And they certainly did not expect the newest tactic we would use today for the very first time: suicide bombers. We had gotten volunteers who were willing to make this their final battle for Palestinian justice. They now waited on rooftops in their bulky vests loaded with explosives until the moment came to jump into the streets below.
The growling of the IDF engines grew louder. My heart began to pound. I positioned myself for steady action as I peered through my scope. The enemy convoy reached the edge of the village. I picked out my closest target, trained the weapon on his head, and ever so carefully squeezed the Simonov’s trigger.
At nearly the same moment, my comrades in the village began firing from their hiding places. The firefight exploded all at once. The noise was deafening. At that time, the Israeli infantry had no flak jackets, so we were able to wound or kill them right away. All hell broke loose that morning in al-Karameh.
Of course, we began taking our own casualties, too. Every Fatah fighter knew that would happen. None of us counted on surviving the day. We were fully prepared to die. We might never see the moon again, but we would regain our honor. That was, in fact, the meaning of this village’s name, Karameh. It was the Arabic word for “honor” or “dignity.”
The street battle raged on at full force while I kept picking off targets from the hillside. Minutes passed, perhaps even a full hour. There was no subtlety to our approach; we were going with every thrust we had to inflict mortal damage on the Jews. Then a massive bomb blast shook the entire valley. Our troops had blown up the Allenby Bridge, cutting off the escape route if the IDF tried to pull back. The Israelis were now trapped on our side of the Jordan—the east side—and would have to fight to the death. Only a miracle of Joshua-at-Jericho–sized proportions would save them now.
A few minutes later, my commander shouted at me with alarm in his voice: “Do you hear that? Helicopter gunships are coming!” I had been too focused on my targets to notice. “Get off this hill!” he ordered. “If you stay here, they’ll blow you to bits from the air! Get down into the village with everybody else!”
I scrambled down the hill to join my comrades in the fight. There the conflict grew increasingly close range. There was hardly room to use a weapon. It became a hand-to-hand brawl with fists, knives, and even rocks. We put our karate and judo training to use immediately. The two sides were so intermingled that their helicopter gunners couldn’t sort us out. At that point, I was fighting on sheer instinct. There was no time to think or strategize. I simply kept bashing the nearest IDF soldier before he could bash me.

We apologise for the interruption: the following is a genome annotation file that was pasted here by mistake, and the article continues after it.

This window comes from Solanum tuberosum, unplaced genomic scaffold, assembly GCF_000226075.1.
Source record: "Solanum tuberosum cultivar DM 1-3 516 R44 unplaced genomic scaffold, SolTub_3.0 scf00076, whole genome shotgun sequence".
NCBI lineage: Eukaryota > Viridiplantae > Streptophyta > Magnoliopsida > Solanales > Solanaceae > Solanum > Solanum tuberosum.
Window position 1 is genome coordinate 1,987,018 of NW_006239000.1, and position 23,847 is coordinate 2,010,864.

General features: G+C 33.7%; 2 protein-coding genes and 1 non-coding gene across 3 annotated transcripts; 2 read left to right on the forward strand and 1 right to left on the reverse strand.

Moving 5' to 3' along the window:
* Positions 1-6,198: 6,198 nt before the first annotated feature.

I could tell the enemy was bewildered by our bravery. They had expected us to act more like classic guerrilla fighters, feinting and withdrawing. Instead, here we were in a no-holds-barred fracas. Guys were screaming, blood was splashing, the wounded were moaning, and all of us were jumping over an increasing number of dead bodies to keep up the attack. I glanced down at several cuts on my arm but paid little attention. The kick of adrenaline was too strong for me to worry about injuries.
We Fatah fighters were in fact more agile than the IDF since we carried less gear than they did and could therefore run faster. We also had our bayonets already fixed on our weapons and ready to use while the Israelis were still fumbling to get theirs off their belts and attached. At times they literally ran into our knives.
Whenever they tried to regroup behind one of their tanks, a suicide bomber would leap down from a rooftop with a thunderous explosion of nails and other metal bits. Blood spattered, and body parts flew through the air.
Occasionally throughout the afternoon, there would be a short lull in the fighting while the Israelis barricaded themselves inside a house. We would then quickly set up in the house across the street, from which we would open fire again. We stormed building after building.